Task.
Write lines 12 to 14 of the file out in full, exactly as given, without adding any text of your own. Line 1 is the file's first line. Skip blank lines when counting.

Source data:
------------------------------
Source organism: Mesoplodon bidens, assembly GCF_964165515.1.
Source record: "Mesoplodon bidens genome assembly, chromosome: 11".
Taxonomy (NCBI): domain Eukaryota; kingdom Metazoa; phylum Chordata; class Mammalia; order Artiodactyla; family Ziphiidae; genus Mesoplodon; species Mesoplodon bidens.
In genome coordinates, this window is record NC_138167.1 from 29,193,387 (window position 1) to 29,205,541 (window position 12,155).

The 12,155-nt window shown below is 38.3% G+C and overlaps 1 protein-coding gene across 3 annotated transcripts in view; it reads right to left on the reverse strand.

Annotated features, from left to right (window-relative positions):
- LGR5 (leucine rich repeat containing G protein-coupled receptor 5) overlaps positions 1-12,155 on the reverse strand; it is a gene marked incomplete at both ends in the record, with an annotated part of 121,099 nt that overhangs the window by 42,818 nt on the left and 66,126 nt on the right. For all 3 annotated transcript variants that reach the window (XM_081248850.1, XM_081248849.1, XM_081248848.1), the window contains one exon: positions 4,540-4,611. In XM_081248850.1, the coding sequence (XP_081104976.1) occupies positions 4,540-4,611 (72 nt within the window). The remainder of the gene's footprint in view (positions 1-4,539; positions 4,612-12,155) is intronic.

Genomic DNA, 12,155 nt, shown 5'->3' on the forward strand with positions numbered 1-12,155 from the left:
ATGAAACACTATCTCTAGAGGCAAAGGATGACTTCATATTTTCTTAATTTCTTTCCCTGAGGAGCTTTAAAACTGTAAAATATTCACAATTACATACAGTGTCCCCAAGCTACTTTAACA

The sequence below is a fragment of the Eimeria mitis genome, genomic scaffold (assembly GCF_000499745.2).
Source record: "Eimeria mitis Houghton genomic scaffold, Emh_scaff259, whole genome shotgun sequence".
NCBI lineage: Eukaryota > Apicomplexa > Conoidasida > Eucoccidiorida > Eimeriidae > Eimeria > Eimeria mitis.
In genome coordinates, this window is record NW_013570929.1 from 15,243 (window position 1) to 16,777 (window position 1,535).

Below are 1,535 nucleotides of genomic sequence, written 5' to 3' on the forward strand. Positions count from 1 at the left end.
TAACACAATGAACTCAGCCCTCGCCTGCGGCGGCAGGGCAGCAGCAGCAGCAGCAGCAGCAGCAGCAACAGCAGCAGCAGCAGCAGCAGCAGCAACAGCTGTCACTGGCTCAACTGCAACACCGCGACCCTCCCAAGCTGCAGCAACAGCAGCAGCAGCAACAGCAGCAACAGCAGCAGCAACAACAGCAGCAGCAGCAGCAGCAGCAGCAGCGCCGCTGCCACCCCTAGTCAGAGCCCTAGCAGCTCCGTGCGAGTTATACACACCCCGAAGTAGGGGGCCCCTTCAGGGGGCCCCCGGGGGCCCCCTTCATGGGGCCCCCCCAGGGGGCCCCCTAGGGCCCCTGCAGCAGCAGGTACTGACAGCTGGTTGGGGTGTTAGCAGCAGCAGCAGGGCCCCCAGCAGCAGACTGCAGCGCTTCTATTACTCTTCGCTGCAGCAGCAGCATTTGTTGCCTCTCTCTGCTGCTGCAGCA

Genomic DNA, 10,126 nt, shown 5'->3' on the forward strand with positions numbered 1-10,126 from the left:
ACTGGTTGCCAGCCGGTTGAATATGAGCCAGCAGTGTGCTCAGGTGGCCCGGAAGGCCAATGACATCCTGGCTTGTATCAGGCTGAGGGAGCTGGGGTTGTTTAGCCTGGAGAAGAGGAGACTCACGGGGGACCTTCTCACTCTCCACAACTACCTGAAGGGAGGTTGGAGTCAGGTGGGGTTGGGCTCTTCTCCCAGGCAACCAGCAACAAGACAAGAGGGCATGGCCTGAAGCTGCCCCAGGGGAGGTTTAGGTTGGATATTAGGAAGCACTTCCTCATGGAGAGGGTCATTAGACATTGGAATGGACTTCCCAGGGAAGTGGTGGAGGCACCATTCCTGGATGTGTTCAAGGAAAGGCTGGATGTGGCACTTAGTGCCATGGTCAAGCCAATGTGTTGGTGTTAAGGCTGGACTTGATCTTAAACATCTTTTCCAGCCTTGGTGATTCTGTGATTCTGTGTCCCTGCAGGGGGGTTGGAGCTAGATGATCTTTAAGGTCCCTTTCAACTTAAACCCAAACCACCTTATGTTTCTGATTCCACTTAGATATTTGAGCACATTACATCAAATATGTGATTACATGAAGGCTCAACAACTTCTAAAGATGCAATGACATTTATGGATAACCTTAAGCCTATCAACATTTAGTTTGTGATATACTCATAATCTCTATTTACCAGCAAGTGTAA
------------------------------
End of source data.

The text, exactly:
NCBI lineage: Eukaryota > Apicomplexa > Conoidasida > Eucoccidiorida > Eimeriidae > Eimeria > Eimeria mitis.
In genome coordinates, this window is record NW_013570929.1 from 15,243 (window position 1) to 16,777 (window position 1,535).

Below are 1,535 nucleotides of genomic sequence, written 5' to 3' on the forward strand. Positions count from 1 at the left end.